Luckily, there’s a way to bypass creating a campaign to use Google Keyword Planner first.
After logging in to Google Adwords, click “Experienced with Google Ads?” instead of choosing an advertising goal.
Next, click “Create an account without a campaign.”
Finally, select your billing country, time zone, and currency, then click “Submit.”
You’ll be redirected to a screen that says “Congrats! You’re all done.” Click the “Explore Your Account” button to go to your Google Ads dashboard.
Then, to access Google Keyword Planner, click “Tools” in the header navigation bar and select “Keyword Planner.”
While it’s possible to use Google Keyword Planner without ever running a campaign, Advance B2B’s Jesse Särmö argues that there’s value in running Google Ads campaigns regularly.
“If you keep your Google Ads account active, you get more specific data in Keyword Planner. Active accounts get exact search volumes, not scales (i.e. 52 searches per month versus 10-100 average searches/month).”
Once you’ve discovered the right keywords to target, it’s time to start building the ads you’ll run for those keywords. Our respondents offered the following tips for building high-performing Google Ads.
“Being in the B2B industry, a majority of our clients write content around industry buzzwords that rarely get any consistent search volume,” says Ledger Bennett’s Thomas Jacobs. “So my one tip is to always marry long-tail qualified terms with some more generic keywords to find terms that will increase visibility for a page.”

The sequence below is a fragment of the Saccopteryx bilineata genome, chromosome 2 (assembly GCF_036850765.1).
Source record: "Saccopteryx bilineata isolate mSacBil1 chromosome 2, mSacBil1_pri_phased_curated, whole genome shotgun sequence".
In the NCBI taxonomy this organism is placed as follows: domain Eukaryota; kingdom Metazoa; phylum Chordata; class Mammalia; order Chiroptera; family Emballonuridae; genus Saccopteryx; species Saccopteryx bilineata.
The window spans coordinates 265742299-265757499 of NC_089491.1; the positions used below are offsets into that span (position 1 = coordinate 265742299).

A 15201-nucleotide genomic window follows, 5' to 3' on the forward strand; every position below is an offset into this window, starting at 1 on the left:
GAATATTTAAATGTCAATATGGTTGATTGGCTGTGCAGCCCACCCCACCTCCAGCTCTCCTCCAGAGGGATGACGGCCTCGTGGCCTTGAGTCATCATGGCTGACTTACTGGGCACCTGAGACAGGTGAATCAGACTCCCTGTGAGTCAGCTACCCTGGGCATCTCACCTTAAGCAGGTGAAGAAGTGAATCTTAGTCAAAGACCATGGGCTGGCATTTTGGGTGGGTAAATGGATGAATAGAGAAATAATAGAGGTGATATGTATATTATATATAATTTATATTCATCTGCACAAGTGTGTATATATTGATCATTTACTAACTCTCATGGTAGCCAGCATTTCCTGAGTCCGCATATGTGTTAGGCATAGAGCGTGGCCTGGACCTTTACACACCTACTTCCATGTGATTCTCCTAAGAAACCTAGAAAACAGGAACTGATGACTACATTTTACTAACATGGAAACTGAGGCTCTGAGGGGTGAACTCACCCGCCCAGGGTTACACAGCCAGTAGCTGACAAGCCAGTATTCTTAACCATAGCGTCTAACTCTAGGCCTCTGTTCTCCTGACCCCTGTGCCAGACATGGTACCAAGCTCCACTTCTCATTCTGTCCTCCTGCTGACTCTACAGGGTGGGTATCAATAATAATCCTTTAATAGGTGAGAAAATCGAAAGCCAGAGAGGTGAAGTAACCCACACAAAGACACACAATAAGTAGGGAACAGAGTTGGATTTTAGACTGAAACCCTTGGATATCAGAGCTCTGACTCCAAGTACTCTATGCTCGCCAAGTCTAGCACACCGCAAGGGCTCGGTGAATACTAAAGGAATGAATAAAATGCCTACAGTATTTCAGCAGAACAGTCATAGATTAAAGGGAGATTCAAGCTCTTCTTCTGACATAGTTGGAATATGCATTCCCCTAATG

“For example, we optimized a page for ‘Variable Frequency Drives,’ but the search volume is so low that we weren’t able to drive any non-brand traffic. As a solution, we combined that term with ‘AC Drives,’ ‘VFD,’ and more—terms with more consistent search volumes.”
“Expanding the keywords we bid on increases the potential impression share, but it also increases impression volume that the campaign can be optimized around.”
Another tip from Lola’s Collin Burke: “For keywords that have significant volume, I like to create keyword-specific landing pages, meaning the headline of the landing page contains the exact keyword targeted in the ad.”
“Maintaining consistent language from search term to ad copy to landing page leads to higher conversion rates and lower costs per conversion.”
“Targeting branded search terms is a low-cost tactic,” says Evan Roberts of Dependable Homebuyers.
“If your brand’s website isn’t in the first position of organic search for branded terms, potential customers will need to scroll down the page looking for it. Simply improving branded SERP rankings will make your customers’ lives easier.”
“Google Keyword Planner should only be a small part of your approach to keyword research. Otherwise, it will likely lead you astray,” says TSL Marketing’s Ryan Nicholson. “Be ready with additional data and research. Considerations have to be made for close variants of keywords that Keyword Planner will spit out.”
“Why is this important? Because if you don’t consider close variants and/or homonyms, you’ll potentially end up targeting queries that have nothing to do with what you’re trying to promote.”
“Come to Keyword Planner with a well-thought-out plan that includes competitive and user research, as well as data and keywords that your pages already get found for.”
“Be open to Google Keyword Planner’s suggestions, but be sure to scrutinize them.”